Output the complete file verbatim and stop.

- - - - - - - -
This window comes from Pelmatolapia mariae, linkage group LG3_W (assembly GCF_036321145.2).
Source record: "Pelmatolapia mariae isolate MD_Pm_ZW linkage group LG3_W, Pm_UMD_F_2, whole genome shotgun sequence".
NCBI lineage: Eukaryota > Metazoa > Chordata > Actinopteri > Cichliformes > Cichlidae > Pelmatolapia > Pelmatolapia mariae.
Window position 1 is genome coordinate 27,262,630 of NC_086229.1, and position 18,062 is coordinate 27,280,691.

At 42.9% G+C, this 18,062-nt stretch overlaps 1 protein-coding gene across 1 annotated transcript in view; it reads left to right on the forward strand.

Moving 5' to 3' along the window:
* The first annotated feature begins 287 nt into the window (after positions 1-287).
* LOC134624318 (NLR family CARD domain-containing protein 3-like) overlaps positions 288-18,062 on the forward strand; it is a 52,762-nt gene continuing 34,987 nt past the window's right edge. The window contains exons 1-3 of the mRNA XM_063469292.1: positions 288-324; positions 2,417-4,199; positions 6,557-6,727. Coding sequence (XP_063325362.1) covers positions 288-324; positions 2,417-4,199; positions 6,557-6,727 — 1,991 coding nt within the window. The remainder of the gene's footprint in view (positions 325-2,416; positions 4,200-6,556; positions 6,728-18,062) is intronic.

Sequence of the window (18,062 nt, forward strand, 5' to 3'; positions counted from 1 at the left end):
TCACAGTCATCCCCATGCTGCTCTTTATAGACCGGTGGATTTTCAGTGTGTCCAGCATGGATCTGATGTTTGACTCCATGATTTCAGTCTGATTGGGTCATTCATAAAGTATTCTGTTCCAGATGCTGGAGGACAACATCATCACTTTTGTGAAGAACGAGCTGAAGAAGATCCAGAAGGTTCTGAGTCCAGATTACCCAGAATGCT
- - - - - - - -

This window comes from Pelmatolapia mariae, linkage group LG3_W (assembly GCF_036321145.2).
Source record: "Pelmatolapia mariae isolate MD_Pm_ZW linkage group LG3_W, Pm_UMD_F_2, whole genome shotgun sequence".
NCBI lineage: Eukaryota > Metazoa > Chordata > Actinopteri > Cichliformes > Cichlidae > Pelmatolapia > Pelmatolapia mariae.
Window position 1 is genome coordinate 27,262,630 of NC_086229.1, and position 18,062 is coordinate 27,280,691.

At 42.9% G+C, this 18,062-nt stretch overlaps 1 protein-coding gene across 1 annotated transcript in view; it reads left to right on the forward strand.

Moving 5' to 3' along the window:
* The first annotated feature begins 287 nt into the window (after positions 1-287).
* LOC134624318 (NLR family CARD domain-containing protein 3-like) overlaps positions 288-18,062 on the forward strand; it is a 52,762-nt gene continuing 34,987 nt past the window's right edge. The window contains exons 1-3 of the mRNA XM_063469292.1: positions 288-324; positions 2,417-4,199; positions 6,557-6,727. Coding sequence (XP_063325362.1) covers positions 288-324; positions 2,417-4,199; positions 6,557-6,727 — 1,991 coding nt within the window. The remainder of the gene's footprint in view (positions 325-2,416; positions 4,200-6,556; positions 6,728-18,062) is intronic.

Sequence of the window (18,062 nt, forward strand, 5' to 3'; positions counted from 1 at the left end):
TCACAGTCATCCCCATGCTGCTCTTTATAGACCGGTGGATTTTCAGTGTGTCCAGCATGGATCTGATGTTTGACTCCATGATTTCAGTCTGATTGGGTCATTCATAAAGTATTCTGTTCCAGATGCTGGAGGACAACATCATCACTTTTGTGAAGAACGAGCTGAAGAAGATCCAGAAGGTTCTGAGTCCAGATTACCCAGAATGCT